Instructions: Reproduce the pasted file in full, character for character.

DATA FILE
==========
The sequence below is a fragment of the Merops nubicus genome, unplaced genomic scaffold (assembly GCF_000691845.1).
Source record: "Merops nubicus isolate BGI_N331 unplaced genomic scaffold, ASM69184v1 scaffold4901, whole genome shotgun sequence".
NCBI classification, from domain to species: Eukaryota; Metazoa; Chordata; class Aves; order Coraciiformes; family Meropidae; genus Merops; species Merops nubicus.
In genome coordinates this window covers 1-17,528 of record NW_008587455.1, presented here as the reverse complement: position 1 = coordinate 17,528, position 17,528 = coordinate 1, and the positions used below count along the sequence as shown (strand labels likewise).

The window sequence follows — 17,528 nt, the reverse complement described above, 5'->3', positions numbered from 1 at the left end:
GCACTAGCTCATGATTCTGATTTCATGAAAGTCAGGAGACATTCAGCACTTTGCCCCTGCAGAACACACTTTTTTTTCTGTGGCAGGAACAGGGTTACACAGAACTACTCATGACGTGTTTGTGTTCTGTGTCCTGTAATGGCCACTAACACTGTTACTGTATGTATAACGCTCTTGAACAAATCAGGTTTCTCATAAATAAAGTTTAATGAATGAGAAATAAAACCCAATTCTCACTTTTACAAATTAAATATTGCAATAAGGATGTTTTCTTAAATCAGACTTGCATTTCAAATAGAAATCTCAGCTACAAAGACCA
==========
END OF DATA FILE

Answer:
The sequence below is a fragment of the Merops nubicus genome, unplaced genomic scaffold (assembly GCF_000691845.1).
Source record: "Merops nubicus isolate BGI_N331 unplaced genomic scaffold, ASM69184v1 scaffold4901, whole genome shotgun sequence".
NCBI classification, from domain to species: Eukaryota; Metazoa; Chordata; class Aves; order Coraciiformes; family Meropidae; genus Merops; species Merops nubicus.
In genome coordinates this window covers 1-17,528 of record NW_008587455.1, presented here as the reverse complement: position 1 = coordinate 17,528, position 17,528 = coordinate 1, and the positions used below count along the sequence as shown (strand labels likewise).

The window sequence follows — 17,528 nt, the reverse complement described above, 5'->3', positions numbered from 1 at the left end:
GCACTAGCTCATGATTCTGATTTCATGAAAGTCAGGAGACATTCAGCACTTTGCCCCTGCAGAACACACTTTTTTTTCTGTGGCAGGAACAGGGTTACACAGAACTACTCATGACGTGTTTGTGTTCTGTGTCCTGTAATGGCCACTAACACTGTTACTGTATGTATAACGCTCTTGAACAAATCAGGTTTCTCATAAATAAAGTTTAATGAATGAGAAATAAAACCCAATTCTCACTTTTACAAATTAAATATTGCAATAAGGATGTTTTCTTAAATCAGACTTGCATTTCAAATAGAAATCTCAGCTACAAAGACCA